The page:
Katrina Spade

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Katrina Spade stands in front of a mossy tree in Seattle, WA in 2017.

Katrina Mogielnicki Spade (born September 9, 1977[1]) is an American designer, entrepreneur, and death care advocate.[2] Spade is the founder of Recompose, a public-benefit corporation developing a natural alternative to conventional cremation and burial. She was awarded the Echoing Green Climate Fellowship in 2014 and the Ashoka Fellowship in 2018 for her work.[3]

Early life and education[edit]

Spade grew up in rural New Hampshire and was raised by a physician and physician's assistant. [4] She told the Seattle Stranger of that time in her life, "We weren't religious, but we saw nature as somehow spiritual."[5] She earned a Bachelor of Arts in anthropology from Haverford College in Pennsylvania, then turned her focus to sustainable design while attending Yestermorrow Design/Build School in Vermont. At Yestermorrow, Spade helped to build a Pain Mound - a compost-based bioenergy system invented by Jean Pain that can produce heat for up to 18 months.[6][4] Later, while earning a Master of Architecture from the University of Massachusetts Amherst, she wrote a thesis entitled "A Place for the Urban Dead", an idea for which she was awarded the Echoing Green Climate Fellowship in 2014[3] and the Ashoka Fellowship in 2018.[7]

Urban Death Project[edit]

In considering her own mortality, Spade wanted options more that were environmentally sustainable and allowed family and friends to participate in the care of their loved one.[8] She formulated early ideas about the possibility of human recomposition, but when she learned about the practice of livestock mortality composting, she began work to create the same option for humans.[5] Spade founded the Urban Death Project in 2014 with a focus on developing a new system of death care called recomposition, which transforms human bodies into soil.[9]


In 2018, the Urban Death Project dissolved and Spade founded Recompose, a public-benefit corporation. Similar to the Urban Death Project, Recompose is developing a patent pending process that converts human remains to soil.[10] It seeks to create a scalable and sustainable alternative to natural burial, particularly for urban dwellers.[10]

Natural Organic Reduction Legalized in Washington State[edit]

Spade testified during the Washington State Legislative session for SB5001, which would add natural organic reduction (sometimes referred to as human composting) as a legal choice for human disposition.[11] Democratic Senator Jamie Pederson, the bill's sponsor indicated, "“The main purpose is to provide more options to people in terms of how they can dispose of their own remains and those of their loved ones. There are people who are very troubled by the environmental consequences with the current means of disposing of remains[12].” The law takes effect in May 2020 and as the New York Times states, "will allow bodies to be placed in a receptacle, along with organic material like wood chips and straw, to help speed up the natural transition of human remains into soil. Farmers use a similar process to compost the bodies of livestock."[13] Spade intends to open her first facility in Seattle, Washington in May 2020.[13]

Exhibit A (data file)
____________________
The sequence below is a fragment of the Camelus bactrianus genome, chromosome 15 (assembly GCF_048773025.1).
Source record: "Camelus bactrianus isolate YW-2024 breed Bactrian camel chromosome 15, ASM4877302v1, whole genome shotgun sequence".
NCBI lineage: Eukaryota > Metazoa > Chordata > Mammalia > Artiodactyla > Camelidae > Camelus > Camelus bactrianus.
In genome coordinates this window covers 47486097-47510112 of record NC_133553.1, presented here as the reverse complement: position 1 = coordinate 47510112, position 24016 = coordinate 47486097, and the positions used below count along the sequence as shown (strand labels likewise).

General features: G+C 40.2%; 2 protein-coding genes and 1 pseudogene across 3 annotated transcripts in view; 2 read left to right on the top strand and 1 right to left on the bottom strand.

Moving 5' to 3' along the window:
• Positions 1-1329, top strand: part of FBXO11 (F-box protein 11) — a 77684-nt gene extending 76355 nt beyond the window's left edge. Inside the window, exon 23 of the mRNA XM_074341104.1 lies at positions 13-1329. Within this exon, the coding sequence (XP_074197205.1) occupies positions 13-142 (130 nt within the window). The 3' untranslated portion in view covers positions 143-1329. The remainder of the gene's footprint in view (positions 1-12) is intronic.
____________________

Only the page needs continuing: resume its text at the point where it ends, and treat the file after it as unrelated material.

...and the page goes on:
Advocacy and awards[edit]

  • Awarded Ashoka Fellowship, October 2018[14]
  • SVP Social Venture Partners Fast Pitch 1st Place and Audience Choice Award, 2016[15]
  • Buckminster Fuller Prize Semifinalist, 2016 - Designs That Are Changing the World[16]
  • Awarded Echoing Green Climate Fellowship, 2014[3]
  • TED Speaker: When I Die, Recompose Me[17]
  • Member of "The Order of the Good Death", an "inclusive community of funeral industry professionals, academics, as well as artists who advocate for and make possible, a more death informed society."[18]


  1. ^ "Seattle, you've got a new moniker: 'death-positive'". crosscut.com. Retrieved 2018-06-13.
  2. ^ "Order Members | The Order of the Good Death". The Order of the Good Death. Retrieved 2018-06-13.
  3. ^ a b c "Katrina Spade | Echoing Green". www.echoinggreen.org. Retrieved 2018-06-13.
  4. ^ a b "Seattle could get an Urban Death Project human composter in just 7 years". The Seattle Times. 2016-10-28. Retrieved 2018-06-13.
  5. ^ a b "The Architect Who Wants to Redesign Being Dead". The Stranger. Retrieved 2018-06-13.
  6. ^ "Compost Heating System". Instructables.com. Retrieved 2018-06-13.
  7. ^ "Katrina Spade". Ashoka | Everyone a Changemaker. Retrieved 2019-01-21.
  8. ^ "The Urban Death Project: Bringing Death Back Into the Urban Realm". Metropolis. 2017-02-24. Retrieved 2018-06-13.
  9. ^ "Inside the Machine That Will Turn Your Corpse Into Compost". WIRED. Retrieved 2018-06-13.
  10. ^ a b "The Last Thing We Ever Do Is Unsustainable. This Woman Wants To Change That". mindbodygreen. 2018-04-03. Retrieved 2018-06-13.
  11. ^ "Senate Bill Report SB 5001" (PDF).
  12. ^ "Advocates say 'human composting' an eco-friendly alternative to burial, cremation". The Columbian.
  13. ^ a b Hassan, Adeel (May 22, 2019). "Ashes to Ashes. Dust to Dust. Or, in Washington State, You Could Now Be Compost". The New York Times.
  14. ^ "Katrina Spade". Ashoka | Everyone a Changemaker. Retrieved 2018-10-19.
  15. ^ "SVP Seattle Congratulations SVP Fast Pitch 2016 Winners! - SVP Seattle". www.socialventurepartners.org. Retrieved 2018-06-13.
  16. ^ "8 groundbreaking Buckminster Fuller semifinalist designs that are changing the world". Retrieved 2018-06-13.
  17. ^ Spade, Katrina. "Katrina Spade | Speaker | TED". Retrieved 2018-06-13.
  18. ^ "A Cheerful Mortician Tackles The Lighter Side Of Death". NPR.org. Retrieved 2018-06-13.

External links[edit]